By John Ensor •
Published: 02 Oct 2023 • 10:25
Mobile phone being used in a classroom.
Credit: Ground Picture/Shutterstock.com
MOBILE phones are seen by many as one of life’s essentials, but should they be allowed to be used by children at school?
On Monday, October 2, at the Conservative Party conference in Manchester, Education Secretary Gillian Keegan is due to unveil new directives on mobile phone usage in schools, writes the BBC.
The Department for Education in England is pushing for a complete ban on pupils using mobile phones during school hours. This includes both break times and lessons. While many educational institutions already have some form of limitation on phone use, this new directive aims to standardise the approach.
Mobile phones are a distraction and are often used for bullying, Gillian Keegan will state during her address. Although students can carry their phones for commuting purposes, they won’t be permitted to use them during academic hours.
The idea of a national restriction on mobile phone school usage isn’t new. Schools minister Nick Gibb had proposed a similar idea in 2019. Additionally, former Education Secretary Gavin Williamson voiced his support for such a ban in 2021, stating, ‘mobile phones should not be used or seen during the school day’. However, in February 2022, the education department felt that national rules weren’t essential since most schools in England were proactive in this regard.
When asked about pupils using phones, one parent from Lincolnshire said: ‘I think that completely depends on the setting, I think children of primary school age definitely not.’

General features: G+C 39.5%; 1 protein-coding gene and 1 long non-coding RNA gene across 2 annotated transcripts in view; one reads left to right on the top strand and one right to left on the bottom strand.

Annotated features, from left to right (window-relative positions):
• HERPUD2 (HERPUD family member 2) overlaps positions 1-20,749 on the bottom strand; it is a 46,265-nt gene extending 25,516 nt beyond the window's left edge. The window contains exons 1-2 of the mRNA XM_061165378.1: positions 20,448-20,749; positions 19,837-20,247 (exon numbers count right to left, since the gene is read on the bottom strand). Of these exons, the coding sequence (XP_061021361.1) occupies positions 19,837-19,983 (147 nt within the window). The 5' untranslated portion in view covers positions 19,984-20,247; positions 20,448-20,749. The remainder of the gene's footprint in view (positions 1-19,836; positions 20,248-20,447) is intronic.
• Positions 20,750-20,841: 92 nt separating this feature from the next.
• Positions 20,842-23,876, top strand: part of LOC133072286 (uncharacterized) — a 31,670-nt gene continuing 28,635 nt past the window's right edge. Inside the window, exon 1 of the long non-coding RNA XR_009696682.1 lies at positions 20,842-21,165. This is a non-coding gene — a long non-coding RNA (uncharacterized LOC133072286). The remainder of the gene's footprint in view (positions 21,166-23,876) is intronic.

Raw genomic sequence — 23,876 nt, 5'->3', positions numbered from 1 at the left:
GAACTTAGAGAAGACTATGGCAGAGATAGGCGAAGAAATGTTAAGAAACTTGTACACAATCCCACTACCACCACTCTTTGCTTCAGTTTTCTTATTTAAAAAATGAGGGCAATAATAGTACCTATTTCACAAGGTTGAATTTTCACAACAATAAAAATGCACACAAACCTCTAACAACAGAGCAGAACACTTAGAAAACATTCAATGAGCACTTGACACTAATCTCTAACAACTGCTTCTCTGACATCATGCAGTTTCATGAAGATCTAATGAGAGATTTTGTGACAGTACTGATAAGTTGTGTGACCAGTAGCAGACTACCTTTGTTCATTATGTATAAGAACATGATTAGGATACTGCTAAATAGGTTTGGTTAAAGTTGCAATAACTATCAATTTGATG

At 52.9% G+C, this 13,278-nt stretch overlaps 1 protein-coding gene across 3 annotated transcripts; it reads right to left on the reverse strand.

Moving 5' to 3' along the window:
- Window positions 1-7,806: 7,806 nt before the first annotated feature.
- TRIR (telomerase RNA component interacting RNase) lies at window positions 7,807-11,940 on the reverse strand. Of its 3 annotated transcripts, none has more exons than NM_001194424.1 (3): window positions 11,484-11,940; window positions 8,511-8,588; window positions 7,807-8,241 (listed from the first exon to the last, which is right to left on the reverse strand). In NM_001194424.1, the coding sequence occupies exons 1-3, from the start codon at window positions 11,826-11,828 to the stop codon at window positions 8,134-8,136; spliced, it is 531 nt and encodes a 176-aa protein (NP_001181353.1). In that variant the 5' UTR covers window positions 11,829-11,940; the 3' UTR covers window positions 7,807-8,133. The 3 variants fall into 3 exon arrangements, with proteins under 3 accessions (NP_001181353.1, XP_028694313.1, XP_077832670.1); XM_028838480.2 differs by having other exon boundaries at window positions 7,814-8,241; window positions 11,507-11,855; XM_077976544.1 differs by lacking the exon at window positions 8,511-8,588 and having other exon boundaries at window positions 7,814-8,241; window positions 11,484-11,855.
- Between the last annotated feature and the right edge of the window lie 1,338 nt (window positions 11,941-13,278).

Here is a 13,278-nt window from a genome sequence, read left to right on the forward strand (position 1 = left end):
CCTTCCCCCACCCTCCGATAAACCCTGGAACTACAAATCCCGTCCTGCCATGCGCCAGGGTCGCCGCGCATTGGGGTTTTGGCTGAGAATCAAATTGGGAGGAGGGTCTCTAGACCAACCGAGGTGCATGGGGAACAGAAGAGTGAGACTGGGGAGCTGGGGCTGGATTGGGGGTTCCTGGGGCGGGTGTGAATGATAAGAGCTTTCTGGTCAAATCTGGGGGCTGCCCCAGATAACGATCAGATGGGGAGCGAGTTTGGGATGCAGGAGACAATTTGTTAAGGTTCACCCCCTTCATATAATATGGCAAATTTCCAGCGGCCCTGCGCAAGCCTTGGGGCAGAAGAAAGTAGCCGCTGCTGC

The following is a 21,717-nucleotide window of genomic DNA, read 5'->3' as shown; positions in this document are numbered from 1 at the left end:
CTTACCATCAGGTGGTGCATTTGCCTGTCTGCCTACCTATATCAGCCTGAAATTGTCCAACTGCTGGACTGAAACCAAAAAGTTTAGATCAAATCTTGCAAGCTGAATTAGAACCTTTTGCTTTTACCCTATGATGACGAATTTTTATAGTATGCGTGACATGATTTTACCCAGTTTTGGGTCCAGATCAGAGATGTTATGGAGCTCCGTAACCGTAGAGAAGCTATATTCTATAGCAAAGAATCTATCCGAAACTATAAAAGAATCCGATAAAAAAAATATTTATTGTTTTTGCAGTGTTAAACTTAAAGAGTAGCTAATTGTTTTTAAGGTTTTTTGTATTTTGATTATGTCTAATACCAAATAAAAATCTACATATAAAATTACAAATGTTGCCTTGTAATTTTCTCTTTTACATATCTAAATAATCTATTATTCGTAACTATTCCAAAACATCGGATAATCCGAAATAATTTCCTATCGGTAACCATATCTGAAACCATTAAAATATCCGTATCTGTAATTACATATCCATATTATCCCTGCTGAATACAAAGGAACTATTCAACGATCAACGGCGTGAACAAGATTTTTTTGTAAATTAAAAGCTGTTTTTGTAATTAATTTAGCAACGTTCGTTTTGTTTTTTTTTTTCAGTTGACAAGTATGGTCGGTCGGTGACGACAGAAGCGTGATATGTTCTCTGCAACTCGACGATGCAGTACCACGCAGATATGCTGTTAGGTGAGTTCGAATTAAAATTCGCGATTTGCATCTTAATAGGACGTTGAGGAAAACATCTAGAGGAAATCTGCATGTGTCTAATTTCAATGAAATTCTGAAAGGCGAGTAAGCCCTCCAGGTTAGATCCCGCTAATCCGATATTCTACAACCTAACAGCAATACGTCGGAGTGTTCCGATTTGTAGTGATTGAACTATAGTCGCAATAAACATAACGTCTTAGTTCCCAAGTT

The busy mum of three whose 15-year-old son who attends University Technical College (UTC) added: ‘Pupils at UTC are encouraged to download apps that are helpful to them in the classroom and are permitted to use their phone.’
This is ‘on the understanding that if they are found to be using it for any other purpose the phone will be confiscated until the teacher decides otherwise (this has been for a whole weekend in some cases) so because of that all the pupils really respect their boundaries and don’t break the rules.’
She did however relate a previous experience where a total ban on phones backfired, at a ‘previous school where phones were banned in classrooms. . . the kids would abuse that rule and use them anyway, but only to mess around on and be doing things they shouldn’t.’
In a teaching environment the debate on mobile phones isn’t just restricted to children, Heather, a former teacher related: ‘When I was teaching adults they [phones] were a major distraction. I insisted they were switched off and kept in their bags.’
Currently, head teachers possess the authority to set phone restrictions within their schools. In 2018, it was estimated that 95 per cent of schools had some form of limitation. However, the rules vary. In some institutions, students must surrender their devices at the beginning of the day, while in others, they can store them in their bags or even use them during breaks.
Outside of England, there aren’t any universal bans in Wales, Scotland, or Northern Ireland due to their devolved powers concerning education. On a global scale, countries such as France and China have already enforced national bans on mobile phones in schools. The Netherlands is also planning to implement a similar ban by 2024.
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Originally from Doncaster, Yorkshire, John now lives in Galicia, Northern Spain with his wife Nina.
He is passionate about news, music, cycling and animals.
One reason the world is such a mess is because children are brought up with little or no discipline. Make them put their damned phones away, they don’t need them at school!!
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